Risk Of Too Much Acetaminophen

Many people assume that over the counter medication is safe and can be taken safely to treat a variety of everyday ailments. There have been previous studies testing the safety of non-prescription acetaminophen products. This has led scientist to be concerned about the potential for overdose and harm to consumers who are careless with what they assume is a safe product. When acetaminophen, commonly sold under the name Tylenol, is taken incorrectly, it can cause acute liver failure and at this time is one of the main causes of liver failure.

In the study entitled, “Risk of Unintentional Overdose with Non-Prescription Acetaminophen Products” released on Wednesday May 30, 2012 in the Journal of General Internal Medicine, researchers at the Northwest University in Chicago led by Dr. Michael S. Wolf along with a team from Atlanta, analyzed the data from 500 patients aged 18-80 who were receiving primary care at outpatient clinics in both Chicago and Atlanta. The interviews took place over a year and a half period from September 2009 to March 2011. 

Of the 500 patients interviewed, half of them admitted to using Tylenol or another acetaminophen containing product within the last six months and 19 percent reported that they took the drug either every day or at least several times a week.

More than 23 percent admitted to the researchers that they would take more than the recommended dosage of acetaminophen in a single product over a 24 hour period. Of the 23 percent, more than 5 percent made grievous miscalculations when it came to the amount they were allowed to take.

Additionally, more than 45 percent of respondents admitted that they were double-dipping by taking more than one product that contained acetaminophen at the same time. The recommend dosage is no more than 4 grams in a 24 hour period. Many of the participants were taking 6 grams or more.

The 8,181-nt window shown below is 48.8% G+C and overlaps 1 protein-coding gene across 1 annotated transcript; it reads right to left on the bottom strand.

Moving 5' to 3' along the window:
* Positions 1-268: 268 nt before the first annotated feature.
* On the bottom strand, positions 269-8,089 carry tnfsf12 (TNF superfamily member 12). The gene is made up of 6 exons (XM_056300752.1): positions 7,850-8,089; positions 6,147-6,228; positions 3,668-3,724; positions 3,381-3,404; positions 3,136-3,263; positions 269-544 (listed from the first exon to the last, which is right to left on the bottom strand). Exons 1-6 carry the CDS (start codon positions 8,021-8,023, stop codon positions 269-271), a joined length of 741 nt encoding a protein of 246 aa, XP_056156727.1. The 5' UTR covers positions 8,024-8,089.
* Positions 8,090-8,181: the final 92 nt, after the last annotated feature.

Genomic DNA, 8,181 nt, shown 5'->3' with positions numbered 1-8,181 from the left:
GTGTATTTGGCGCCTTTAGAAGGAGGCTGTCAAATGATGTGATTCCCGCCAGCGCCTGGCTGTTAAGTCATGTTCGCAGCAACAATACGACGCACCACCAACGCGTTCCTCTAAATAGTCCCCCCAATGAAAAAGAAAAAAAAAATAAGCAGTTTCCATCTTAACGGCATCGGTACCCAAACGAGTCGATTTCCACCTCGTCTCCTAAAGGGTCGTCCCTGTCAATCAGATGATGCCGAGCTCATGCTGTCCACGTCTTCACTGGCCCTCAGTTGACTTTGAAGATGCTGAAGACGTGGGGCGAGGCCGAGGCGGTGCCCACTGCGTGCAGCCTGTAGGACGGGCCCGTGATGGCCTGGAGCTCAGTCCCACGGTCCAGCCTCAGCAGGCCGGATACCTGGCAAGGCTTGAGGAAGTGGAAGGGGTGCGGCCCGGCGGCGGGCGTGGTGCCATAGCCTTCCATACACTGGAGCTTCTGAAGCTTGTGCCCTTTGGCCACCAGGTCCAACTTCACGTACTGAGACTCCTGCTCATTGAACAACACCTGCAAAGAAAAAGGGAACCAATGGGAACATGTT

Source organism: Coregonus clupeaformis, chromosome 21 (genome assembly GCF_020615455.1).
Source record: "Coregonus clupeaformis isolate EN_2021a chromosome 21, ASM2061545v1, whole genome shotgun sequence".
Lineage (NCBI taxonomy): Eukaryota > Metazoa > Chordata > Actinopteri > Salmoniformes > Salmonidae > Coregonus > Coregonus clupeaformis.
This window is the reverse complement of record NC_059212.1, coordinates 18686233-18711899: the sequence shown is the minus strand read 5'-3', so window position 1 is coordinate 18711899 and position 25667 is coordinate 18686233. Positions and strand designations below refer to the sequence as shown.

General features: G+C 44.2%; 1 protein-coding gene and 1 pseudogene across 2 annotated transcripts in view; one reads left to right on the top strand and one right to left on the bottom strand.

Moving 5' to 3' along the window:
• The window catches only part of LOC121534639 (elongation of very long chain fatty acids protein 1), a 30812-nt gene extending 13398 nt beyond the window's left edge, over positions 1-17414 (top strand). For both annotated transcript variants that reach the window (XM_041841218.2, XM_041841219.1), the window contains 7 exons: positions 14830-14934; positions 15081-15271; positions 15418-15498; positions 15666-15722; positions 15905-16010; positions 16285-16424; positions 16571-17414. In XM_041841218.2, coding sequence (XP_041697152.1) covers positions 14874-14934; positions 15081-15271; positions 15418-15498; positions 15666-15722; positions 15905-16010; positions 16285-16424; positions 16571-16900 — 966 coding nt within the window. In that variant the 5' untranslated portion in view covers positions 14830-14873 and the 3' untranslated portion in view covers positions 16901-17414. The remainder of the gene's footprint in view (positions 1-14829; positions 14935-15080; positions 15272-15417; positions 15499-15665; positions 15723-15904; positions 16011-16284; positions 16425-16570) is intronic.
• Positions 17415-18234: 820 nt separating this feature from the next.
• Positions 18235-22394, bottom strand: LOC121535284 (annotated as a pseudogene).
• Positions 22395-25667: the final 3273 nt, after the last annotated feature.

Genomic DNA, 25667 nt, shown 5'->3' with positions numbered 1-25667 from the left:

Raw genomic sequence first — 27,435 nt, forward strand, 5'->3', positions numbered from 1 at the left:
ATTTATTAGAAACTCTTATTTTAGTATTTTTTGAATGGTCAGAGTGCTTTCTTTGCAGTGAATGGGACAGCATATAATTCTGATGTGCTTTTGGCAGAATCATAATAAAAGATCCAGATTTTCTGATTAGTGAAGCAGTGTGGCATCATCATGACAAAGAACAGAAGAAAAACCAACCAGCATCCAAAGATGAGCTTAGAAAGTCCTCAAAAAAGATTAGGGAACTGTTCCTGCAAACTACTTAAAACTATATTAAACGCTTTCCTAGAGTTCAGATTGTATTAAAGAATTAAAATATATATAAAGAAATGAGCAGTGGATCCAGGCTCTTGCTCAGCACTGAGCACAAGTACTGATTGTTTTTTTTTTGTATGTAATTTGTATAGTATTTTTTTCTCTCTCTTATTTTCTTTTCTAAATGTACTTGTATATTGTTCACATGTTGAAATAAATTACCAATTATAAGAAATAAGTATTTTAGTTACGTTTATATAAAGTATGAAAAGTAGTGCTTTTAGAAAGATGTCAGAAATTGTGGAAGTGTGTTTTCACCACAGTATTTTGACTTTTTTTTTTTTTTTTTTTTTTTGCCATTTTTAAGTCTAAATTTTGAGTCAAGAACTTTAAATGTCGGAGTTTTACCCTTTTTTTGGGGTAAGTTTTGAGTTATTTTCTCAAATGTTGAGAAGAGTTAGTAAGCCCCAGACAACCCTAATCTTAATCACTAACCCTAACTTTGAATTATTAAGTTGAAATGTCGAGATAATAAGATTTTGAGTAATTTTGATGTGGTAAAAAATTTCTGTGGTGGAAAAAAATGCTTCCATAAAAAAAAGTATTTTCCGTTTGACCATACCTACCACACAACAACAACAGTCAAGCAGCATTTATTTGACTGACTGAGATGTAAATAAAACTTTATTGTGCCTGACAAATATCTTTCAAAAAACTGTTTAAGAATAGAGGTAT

The authors conclude: “Our findings suggest that many consumers do not recognize or differentiate the active ingredient in OTC pain medicines, nor do they necessarily closely adhere to package or label instructions. Given the prevalence of the problem, risk of significant adverse effects, and lack of a learned intermediary i.e. a physician to guide decision making and counsel consumers on proper use, we believe this to be a serious public health threat requiring urgent attention.”

This is a very serious concern especially since the use of Tylenol and other acetaminophen containing products are currently recommended by many physicians to their patients and especially for seniors. There needs to be more research and certainly greater follow through to make sure that the patients understand the potentially serious risks that OTCs presents especially if it is going to be taken long term. The serious risk of too much acetaminophen need to be explained.

Photo credit: aspirin_1427246687.jpg Pixabay


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